Another Hancock alumnus, Buster Williams, anchors the group with deft bass playing. His slippery, yet elegant, work really elevates the album’s opener, “Grove’s Groove.” He and drummer Carl Allen share some nice interplay on a fun interpretation of Thelonious Monk’s “Epistrophy.” Speaking of Allen, his percussion work forms a solid foundation as he brings endless rhythmic variety to the album. The recently departed trumpet legend Freddie Hubbard employed the young Carl Allen for some eight years – that alone speaks volumes about the quality of Allen’s work. Rounding out the sextet is pianist Mike LeDonne. LeDonne’s lightning quick runs bring excitement and unpredictability to each track on New Time, New ‘Tet.

Jazz adaptations of classical work (“L’adeau,” “Verdi’s Voice”) share space with uniquely arranged jazz standards like the aforementioned Monk and Rollins pieces. Al Jarreau stops by to add his distinctive vocals to Golson’s classic “Whisper Not.” Much of the remaining time is given over to new Golson originals. In other words, eclecticism is the key to this album’s success. Of course, presiding over it all is the vital and adventurous tenor soloing of Golson himself – and he sounds like he’s having an absolute blast. There aren’t many jazz greats of Golson’s era that are still around, let alone sounding this strong. New Time, New ‘Tet is a veritable feast of delectable hard bop from one of the masters.
**
Benny Golson- Tenor Sax
Eddie Henderson- Trumpet & Flugelhorn
Steve Davis- Trombone
Mike LeDonne- Piano
Buster Williams- Bass
Carl Allen- Drums
**
01. Grove’s Groove 8:33
02. Airegin 6:45
03. From Dream to Dream 7:34
04. Whisper Not 4:37
05. Epistrophy 8:45
06. L’Adieu 5:39
07. Love Me In A Special Way 7:07
08. Gypsy Jingle-Jangle 7:13
09. Verdi’s Voice 7:25
10. Uptown Afterburn 7:09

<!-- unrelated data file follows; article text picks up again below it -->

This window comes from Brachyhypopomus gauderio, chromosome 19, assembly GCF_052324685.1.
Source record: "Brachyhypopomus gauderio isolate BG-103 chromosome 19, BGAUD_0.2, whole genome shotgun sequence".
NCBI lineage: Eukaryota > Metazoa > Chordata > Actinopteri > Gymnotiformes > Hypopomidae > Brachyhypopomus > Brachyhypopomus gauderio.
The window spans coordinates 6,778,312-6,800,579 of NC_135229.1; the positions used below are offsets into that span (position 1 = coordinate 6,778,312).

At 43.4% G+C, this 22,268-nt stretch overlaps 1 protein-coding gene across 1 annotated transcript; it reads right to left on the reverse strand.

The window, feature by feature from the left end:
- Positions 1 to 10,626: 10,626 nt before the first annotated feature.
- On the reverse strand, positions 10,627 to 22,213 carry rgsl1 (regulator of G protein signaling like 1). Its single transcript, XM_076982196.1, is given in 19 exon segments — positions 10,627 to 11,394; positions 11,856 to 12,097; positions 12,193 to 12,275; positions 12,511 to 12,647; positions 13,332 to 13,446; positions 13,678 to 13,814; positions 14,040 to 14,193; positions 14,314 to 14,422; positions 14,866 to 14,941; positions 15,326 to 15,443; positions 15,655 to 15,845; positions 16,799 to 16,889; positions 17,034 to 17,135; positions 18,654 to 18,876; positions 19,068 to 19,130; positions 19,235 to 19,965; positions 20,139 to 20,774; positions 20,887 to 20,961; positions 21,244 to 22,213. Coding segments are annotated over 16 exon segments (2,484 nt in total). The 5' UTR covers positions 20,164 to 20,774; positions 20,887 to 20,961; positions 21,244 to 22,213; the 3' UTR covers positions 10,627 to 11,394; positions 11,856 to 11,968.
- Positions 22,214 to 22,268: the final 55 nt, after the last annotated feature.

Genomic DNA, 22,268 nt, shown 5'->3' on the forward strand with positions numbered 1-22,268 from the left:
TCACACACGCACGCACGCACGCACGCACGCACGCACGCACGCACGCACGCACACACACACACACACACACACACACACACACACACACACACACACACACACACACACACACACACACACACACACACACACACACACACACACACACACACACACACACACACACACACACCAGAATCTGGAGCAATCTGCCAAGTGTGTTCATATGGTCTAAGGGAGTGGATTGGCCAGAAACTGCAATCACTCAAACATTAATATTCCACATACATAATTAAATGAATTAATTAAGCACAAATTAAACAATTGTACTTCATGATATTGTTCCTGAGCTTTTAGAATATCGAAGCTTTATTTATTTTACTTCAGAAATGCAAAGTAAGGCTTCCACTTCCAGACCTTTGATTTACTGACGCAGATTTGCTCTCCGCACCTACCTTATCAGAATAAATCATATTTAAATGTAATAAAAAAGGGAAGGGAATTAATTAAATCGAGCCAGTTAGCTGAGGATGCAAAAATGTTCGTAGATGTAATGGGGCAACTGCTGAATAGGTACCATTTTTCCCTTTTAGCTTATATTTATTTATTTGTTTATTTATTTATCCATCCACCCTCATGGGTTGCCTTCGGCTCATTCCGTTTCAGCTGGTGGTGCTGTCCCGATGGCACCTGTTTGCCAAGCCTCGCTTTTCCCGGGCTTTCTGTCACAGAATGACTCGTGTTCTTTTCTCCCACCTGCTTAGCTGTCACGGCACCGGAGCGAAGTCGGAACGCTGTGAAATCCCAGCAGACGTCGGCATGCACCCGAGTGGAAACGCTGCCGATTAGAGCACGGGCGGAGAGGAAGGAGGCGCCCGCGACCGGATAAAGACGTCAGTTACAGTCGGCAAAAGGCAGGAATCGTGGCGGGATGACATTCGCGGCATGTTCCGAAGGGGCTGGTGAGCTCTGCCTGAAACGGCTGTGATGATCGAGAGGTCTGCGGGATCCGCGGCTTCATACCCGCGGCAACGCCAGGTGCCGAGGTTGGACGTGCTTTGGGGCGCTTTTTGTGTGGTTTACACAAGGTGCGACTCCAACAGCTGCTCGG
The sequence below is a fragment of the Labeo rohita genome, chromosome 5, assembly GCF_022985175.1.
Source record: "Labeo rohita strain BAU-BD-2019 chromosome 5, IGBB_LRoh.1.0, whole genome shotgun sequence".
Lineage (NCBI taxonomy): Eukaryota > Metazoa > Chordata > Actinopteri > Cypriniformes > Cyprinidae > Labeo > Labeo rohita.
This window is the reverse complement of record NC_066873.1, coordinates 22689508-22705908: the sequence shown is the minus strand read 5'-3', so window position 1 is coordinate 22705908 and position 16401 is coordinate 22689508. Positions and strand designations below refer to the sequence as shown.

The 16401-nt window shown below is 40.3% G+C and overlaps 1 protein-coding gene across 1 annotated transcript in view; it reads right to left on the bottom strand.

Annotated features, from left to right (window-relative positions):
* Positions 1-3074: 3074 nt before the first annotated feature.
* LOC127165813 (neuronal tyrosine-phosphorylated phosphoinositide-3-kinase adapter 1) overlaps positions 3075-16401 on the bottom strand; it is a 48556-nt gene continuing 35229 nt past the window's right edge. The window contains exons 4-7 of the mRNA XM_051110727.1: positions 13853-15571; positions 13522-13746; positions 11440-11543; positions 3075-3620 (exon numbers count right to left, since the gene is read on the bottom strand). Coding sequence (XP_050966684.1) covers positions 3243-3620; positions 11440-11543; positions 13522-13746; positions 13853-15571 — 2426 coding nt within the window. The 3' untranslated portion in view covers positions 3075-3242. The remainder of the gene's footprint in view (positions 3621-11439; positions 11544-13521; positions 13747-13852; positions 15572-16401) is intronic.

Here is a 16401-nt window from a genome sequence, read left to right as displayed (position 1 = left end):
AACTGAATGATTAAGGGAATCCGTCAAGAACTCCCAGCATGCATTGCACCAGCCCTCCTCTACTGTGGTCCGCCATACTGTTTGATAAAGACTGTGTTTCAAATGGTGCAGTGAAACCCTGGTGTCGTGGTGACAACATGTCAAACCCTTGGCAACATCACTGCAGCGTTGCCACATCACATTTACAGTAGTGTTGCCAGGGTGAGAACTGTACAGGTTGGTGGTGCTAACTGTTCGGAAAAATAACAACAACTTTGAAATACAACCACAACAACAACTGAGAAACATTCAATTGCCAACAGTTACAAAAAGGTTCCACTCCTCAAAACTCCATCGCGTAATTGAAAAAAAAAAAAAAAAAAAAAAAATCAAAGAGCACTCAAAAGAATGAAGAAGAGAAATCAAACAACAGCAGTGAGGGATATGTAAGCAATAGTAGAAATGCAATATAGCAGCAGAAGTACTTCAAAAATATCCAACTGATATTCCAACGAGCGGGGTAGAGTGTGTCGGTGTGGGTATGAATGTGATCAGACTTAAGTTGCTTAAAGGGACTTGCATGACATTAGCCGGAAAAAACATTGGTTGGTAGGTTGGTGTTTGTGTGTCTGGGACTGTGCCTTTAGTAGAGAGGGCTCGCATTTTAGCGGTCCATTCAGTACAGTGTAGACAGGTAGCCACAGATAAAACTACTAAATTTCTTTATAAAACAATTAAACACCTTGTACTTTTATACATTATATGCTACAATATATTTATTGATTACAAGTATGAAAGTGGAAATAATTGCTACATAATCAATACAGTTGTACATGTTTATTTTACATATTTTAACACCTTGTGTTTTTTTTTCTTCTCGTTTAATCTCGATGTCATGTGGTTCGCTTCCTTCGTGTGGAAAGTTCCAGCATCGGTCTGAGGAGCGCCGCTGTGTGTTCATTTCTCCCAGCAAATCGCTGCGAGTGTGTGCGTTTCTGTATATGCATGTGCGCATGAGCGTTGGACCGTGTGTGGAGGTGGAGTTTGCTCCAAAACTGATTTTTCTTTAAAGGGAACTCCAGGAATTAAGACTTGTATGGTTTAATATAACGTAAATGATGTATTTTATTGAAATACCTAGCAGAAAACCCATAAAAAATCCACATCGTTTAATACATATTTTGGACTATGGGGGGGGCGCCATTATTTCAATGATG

**
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Benny GOLSON Funky Quintet – That's Funky 2000

Posted in Benny GOLSON, JAZZ on December 21, 2010 by whoisthemonk

Benny GOLSON Funky Quintet – That’s Funky  2000
Recorded at 39th Street Music, New York City, 22-23. 12. 2000.

Jazz

This session harkens back to Golson’s pivotal role in the 1958 edition of Art Blakey’s Jazz Messengers, when the tenor saxophonist was helping to mold the classic form of the hard-bop quintet. In fact, it was Golson, as musical director, who really defined the Messengers’ ethos and sound. He was also the man who introduced Blakey to those other young Philadelphians, trumpeter Lee Morgan and pianist Bobby Timmons. He’s joined here by another significant voice of the style, trumpeter Nat Adderley in one of his last recording sessions before passing away in early 2000, and a first-rate rhythm section made up of younger veterans: pianist Monty Alexander, bassist Ray Drummond, and drummer Marvin “Smitty” Smith. The band pumps vigorous life into tunes that helped define hard bop and soul jazz–Golson’s “Blues March,” Adderley’s “Work Song,” Timmons’s “Moanin,'” and Morgan’s “Sidewinder”–as well as two versions of Kurt Weill’s “Mack the Knife,” one funky, one boppish. It’s a band that’s both hard driving and playful, from Alexander’s reggae touches to Drummond quoting “Wade in the Water” during his solo on “Moanin’.” The inspiration shows in Golson’s solos, from coiling, quicksilver bop to the deeply felt blues he serves up on his new tune “Mississippi Windows.” By Stuart Broomer.
**
Saxophonist/composer/arranger Benny Golson, though an unfamiliar name, is practically a jazz institution. Golson wrote such jazz standards as “I Remember Clifford” and “Whisper Not.” He’s played with, or arranged for, countless jazz and non-jazz performers, among them Dizzy Gillespie, Eric Dolphy, Art Blakey, Eric Burdon, Connie Francis, Quincy Jones and Art Farmer.